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Tokyo (AFP) March 22, 2013
Japan logged a huge surge in air purifier sales last month, as Tokyo warned that smog was blowing into its territory from China, which is grappling with an air pollution crisis.
Acrid haze blanketing swathes of China has sparked health risk warnings in Japan while complicating already strained ties between Tokyo and Beijing, which are embroiled in a tense territorial row over islands in the East China Sea.
The Japanese foreign ministry has proposed a meeting over the issue with Beijing, which has promised action as it faces rising public anger over the persistent problem.
Sales of air purifiers in Japan surged nearly 48 percent to 11.5 billion yen ($122 million) in February from a year earlier, according to a monthly survey by the Japan Electronics Manufacturers' Association released Thursday, as demand for other home appliances was flat.
Japanese shoppers scooped up more than 450,000 air purifier units last month, the data showed.
While the industry body did not cite a reason for the jump, it coincided with warnings from Japanese officials over the Chinese smog while local media has cited pollution as a key reason for the surge.
Japan's environment ministry has also warned over higher-than-usual levels of pollen that leave millions of Japanese suffering from allergies every year.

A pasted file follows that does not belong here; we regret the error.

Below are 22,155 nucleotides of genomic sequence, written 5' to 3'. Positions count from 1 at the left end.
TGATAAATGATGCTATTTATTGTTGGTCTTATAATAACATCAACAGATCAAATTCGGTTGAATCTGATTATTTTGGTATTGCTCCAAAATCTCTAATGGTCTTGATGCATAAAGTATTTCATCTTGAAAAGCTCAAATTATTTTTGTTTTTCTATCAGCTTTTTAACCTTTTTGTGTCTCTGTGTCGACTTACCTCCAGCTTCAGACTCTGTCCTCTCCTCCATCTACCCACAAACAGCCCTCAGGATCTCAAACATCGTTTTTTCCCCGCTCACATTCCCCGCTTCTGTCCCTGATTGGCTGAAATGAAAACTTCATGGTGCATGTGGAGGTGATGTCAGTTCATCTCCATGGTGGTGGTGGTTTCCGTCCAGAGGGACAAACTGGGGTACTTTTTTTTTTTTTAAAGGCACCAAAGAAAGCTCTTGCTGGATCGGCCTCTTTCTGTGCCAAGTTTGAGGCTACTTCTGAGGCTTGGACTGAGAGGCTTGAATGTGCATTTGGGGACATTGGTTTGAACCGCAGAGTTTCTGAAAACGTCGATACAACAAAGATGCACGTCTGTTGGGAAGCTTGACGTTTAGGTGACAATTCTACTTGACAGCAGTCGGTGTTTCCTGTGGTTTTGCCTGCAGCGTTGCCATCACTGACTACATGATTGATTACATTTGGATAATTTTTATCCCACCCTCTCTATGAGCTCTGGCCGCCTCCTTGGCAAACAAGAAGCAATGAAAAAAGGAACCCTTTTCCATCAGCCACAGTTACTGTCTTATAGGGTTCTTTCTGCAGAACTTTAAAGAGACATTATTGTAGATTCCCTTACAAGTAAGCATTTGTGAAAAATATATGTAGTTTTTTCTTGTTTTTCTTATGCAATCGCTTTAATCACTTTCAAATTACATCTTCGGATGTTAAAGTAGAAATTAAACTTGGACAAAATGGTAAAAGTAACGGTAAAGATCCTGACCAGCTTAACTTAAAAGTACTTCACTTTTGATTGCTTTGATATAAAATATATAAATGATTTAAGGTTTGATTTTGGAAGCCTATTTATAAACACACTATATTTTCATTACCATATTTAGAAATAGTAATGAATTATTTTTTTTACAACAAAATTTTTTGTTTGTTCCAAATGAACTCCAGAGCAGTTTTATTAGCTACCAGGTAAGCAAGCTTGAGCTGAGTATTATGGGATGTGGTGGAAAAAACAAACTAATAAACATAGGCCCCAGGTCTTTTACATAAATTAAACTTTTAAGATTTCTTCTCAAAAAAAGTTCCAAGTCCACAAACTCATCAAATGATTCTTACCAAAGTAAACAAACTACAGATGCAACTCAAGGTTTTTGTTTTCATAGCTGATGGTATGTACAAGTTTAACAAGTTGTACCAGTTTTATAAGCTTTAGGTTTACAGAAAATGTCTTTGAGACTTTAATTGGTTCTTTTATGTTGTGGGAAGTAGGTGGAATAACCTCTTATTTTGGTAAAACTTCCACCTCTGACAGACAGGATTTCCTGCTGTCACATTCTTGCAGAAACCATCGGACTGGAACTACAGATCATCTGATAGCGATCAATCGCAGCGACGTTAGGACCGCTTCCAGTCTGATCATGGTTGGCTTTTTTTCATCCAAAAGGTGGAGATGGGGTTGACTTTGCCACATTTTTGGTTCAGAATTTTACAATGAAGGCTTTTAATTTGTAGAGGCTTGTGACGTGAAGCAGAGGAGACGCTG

Traffic pollution may cause 14% of childhood asthma: study
The study, released by the European Respiratory Journal, matched local health data with exposure to traffic pollution in Barcelona, Bilbao, Brussels, Granada, Ljubljana, Rome, Seville, Stockholm, Valencia and Vienna.
They calculated proximity to busy roads, defined as carrying 10,000 vehicles per day.
"We estimated that an average of 33,200 asthma cases (14 percent of all asthmatic children) were attributable to near-road traffic-related pollutants," the researchers wrote.
"In other words these cases would not have occurred if no one lived within the buffer zone or if those pollutants did not exist."
The results were comparable, the authors said, to the burden associated with passive smoking -- which the World Health Organisation blames for four to 18 percent of asthma cases in children.
Of the 10 cities studied, a third of the combined population was estimated to live within 75 metres of a busy road, and more than half within 150 metres.
The team also measured traffic pollution's impact on coronary heart disease among older adults, and estimated that 28 percent of such cases may be attributable to near-road exposure.
"Despite uncertainty and limitations, our results indicate that near-road traffic related pollution may be responsible for a large but preventable burden of chronic diseases and related acute morbidities in urban areas," said the study authors.
Our Polluted World and Cleaning It Up
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